A recent move by President Trump to “scale back” two stunningly vast federal land grabs conducted by his predecessors has hit the news, and, as do so many of the small nibbles Trump makes in the ever metastasizing, always omnivorous federal cancer, the action puts ethically-minded people in a quandary.
Following up on an April executive order to have Interior Secretary Ryan Zinke review 27 “National Monuments,” Trump on Monday signed an order to cut back the Dec. 2016 Obama-created Bears Ears National Monument in Utah by eighty percent (1.35 million acres to 201,876 acres). He also signed an order to cut the 1996 Clinton-created Grand Staircase-Escalante National Monument – also in Utah -- by nearly 50 percent (1.7 million to 1 million). The remainder of Clinton’s giant plaything will be broken into three separate areas: Grand Staircase National Monument, Kaiparowits National Monument, and Escalante Canyons National Monument.
As MRCTV’s Monica Sanchez noted yesterday, this is a significant move that not only reverses much of the politically connected federal grabs by Obama and Clinton, it uses the 1906 Antiquities Act in a way that has stunned collectivists: Trump has decreased the size of land parcels rather than increased them.
This means that the Utah legislature will have the final say about if and how those parcels of land will be used, and it’s at least a tiny nod to the idea of “state control”.
Of course, critics of the move accuse Trump of handing land to oil and coal interests, to loggers, and sundry other evil exploiters who play cozy with the feds to get rights to drill, dig, cut, etc. But this knee-jerk reaction misses two fundamental, and connected, points, which are that the feds' poor management of land upsets many locals, and local people ought to be respected to control their neck of the woods. Just as one would never deem himself or herself so omnipotent as to know what is best for his neighbor’s yard, and would try to associate with neighbors who would afford the same respect in return, so, too, we can see the simple ethics of leaving people in other states to try to handle the land under their state control without us interfering. Why should I, in New Hampshire, have politicians from here tell people in Utah how to handle land I likely will never visit, or, if I do, will visit only for a brief time?
As Trump said:
Families and communities of Utah know and love this land the best, and you know the best how to take care of your land and how to conserve this land for many generations to come.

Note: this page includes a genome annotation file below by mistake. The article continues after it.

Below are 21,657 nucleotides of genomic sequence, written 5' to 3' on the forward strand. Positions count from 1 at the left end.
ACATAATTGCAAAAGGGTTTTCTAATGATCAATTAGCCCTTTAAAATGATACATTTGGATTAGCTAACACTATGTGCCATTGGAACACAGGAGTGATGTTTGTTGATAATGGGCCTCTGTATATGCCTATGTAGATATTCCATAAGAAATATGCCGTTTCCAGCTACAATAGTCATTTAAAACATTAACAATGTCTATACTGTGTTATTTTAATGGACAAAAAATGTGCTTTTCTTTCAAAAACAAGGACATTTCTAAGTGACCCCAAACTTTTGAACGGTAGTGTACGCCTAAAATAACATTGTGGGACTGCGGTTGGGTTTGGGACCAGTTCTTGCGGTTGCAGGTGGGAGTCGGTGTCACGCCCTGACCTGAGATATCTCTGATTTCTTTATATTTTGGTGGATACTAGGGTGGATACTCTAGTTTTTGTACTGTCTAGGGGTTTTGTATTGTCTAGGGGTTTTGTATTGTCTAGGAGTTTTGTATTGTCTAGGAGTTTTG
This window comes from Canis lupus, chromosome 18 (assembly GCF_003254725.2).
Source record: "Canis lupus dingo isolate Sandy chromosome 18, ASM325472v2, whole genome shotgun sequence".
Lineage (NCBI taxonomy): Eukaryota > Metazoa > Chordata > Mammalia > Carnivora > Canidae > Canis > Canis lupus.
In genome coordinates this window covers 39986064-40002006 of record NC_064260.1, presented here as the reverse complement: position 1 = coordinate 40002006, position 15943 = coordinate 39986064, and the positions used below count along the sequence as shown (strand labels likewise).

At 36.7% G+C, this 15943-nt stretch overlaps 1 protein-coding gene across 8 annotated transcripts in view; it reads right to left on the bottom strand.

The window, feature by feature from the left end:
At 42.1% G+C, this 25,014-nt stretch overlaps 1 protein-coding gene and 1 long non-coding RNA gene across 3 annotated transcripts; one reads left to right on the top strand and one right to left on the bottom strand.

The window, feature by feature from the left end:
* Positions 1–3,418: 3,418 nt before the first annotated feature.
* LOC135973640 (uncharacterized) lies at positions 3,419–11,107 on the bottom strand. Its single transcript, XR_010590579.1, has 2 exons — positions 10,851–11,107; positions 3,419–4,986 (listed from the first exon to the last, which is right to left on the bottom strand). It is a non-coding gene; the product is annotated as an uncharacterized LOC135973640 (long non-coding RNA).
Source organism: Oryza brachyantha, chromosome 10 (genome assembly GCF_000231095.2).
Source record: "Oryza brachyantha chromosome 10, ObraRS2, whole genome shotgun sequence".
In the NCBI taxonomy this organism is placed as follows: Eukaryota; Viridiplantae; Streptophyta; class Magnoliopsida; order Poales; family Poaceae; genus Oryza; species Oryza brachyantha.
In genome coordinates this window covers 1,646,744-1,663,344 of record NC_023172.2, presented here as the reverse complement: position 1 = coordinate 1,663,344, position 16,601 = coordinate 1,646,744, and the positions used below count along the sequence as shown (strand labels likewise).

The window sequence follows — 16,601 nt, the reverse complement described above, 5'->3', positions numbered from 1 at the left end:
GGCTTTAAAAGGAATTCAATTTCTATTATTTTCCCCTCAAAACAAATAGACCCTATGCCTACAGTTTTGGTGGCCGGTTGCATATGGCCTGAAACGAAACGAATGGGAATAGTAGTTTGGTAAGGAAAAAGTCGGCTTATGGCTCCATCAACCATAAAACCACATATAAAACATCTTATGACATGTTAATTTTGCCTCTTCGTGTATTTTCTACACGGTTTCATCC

Certainly, one would prefer to see the land handled on the free market, rather than run by state politicians. Such private ownership would, by definition, show real interests and desires of people, and reveal what folks value and how the land should be used or preserved, but at least Trump’s move shifts the power focus closer to the people concerned, and away from federal politicians.
It also disrupts a string of corrupt, anti-constitutional moves by prior presidents that upset Utahans, and that, in Clinton’s case, left the bulk share of the world’s richest clean-burning coal in the hands of the Lippo Group – which just happened to be intimately involved in the Clinton election back in the ‘90s.
But what the move does not do causes principled people to pause.
The action in Utah does not challenge the unconstitutional 1906 Antiquities Act.
Is that asking too much?
Perhaps. Perhaps we who believe in leaving our neighbors in peace and ask the same of them are too demanding when we see the new President cutting back on arrogant Presidential actions of the past, and we should be pleased for practical reasons that, at least this time, folks in the state of Utah (and possibly more to come) have the opportunity to “decide” in their legislatures and bureaucracies how the land near them will be husbanded.
But one feels impelled to note, as I have for MRCTV previously, that the Antiquities Act is not sanctioned by any sentence, word, or syllable in the supposed rulebook of the federal government, the U.S. Constitution. In fact, the Congress is only granted the power to control territories, the area of Washington D.C., and land being used for “federal garrisons." Once territories enter the union, they enter with the "full rights and privileges of states", according to the Constitution, and, as a result, are not required to cede land to the feds.
The term “national monument” is alien to anyone who reads the constitution as it was written.
So a president who cuts back on egregious and insulting, self-congratulatory land grabs made by his predecessors deserves some credit, but he has not gone far enough to uphold his oath. And this is important to those folks who believe that the constitution is the “law of the land,” as the politicians in D.C. tell us all the time.
What’s the takeaway? Is it a net plus, allowing more “local control,” and asking the forbearance of strict-constructionists? Perhaps it is. But even as those strict-constructionists acknowledge the relative improvement, one hopes that they continue to make the larger point. Only through that means can more people be shown the illegitimate and illicit power-madness of Presidents who put state land under Bureau of Land Management control.
The “monuments” those presidents create are monuments to deceit and usurpation, and should be revealed as such -- as often as possible.
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(Image source: Murray Foubister, via Flickr)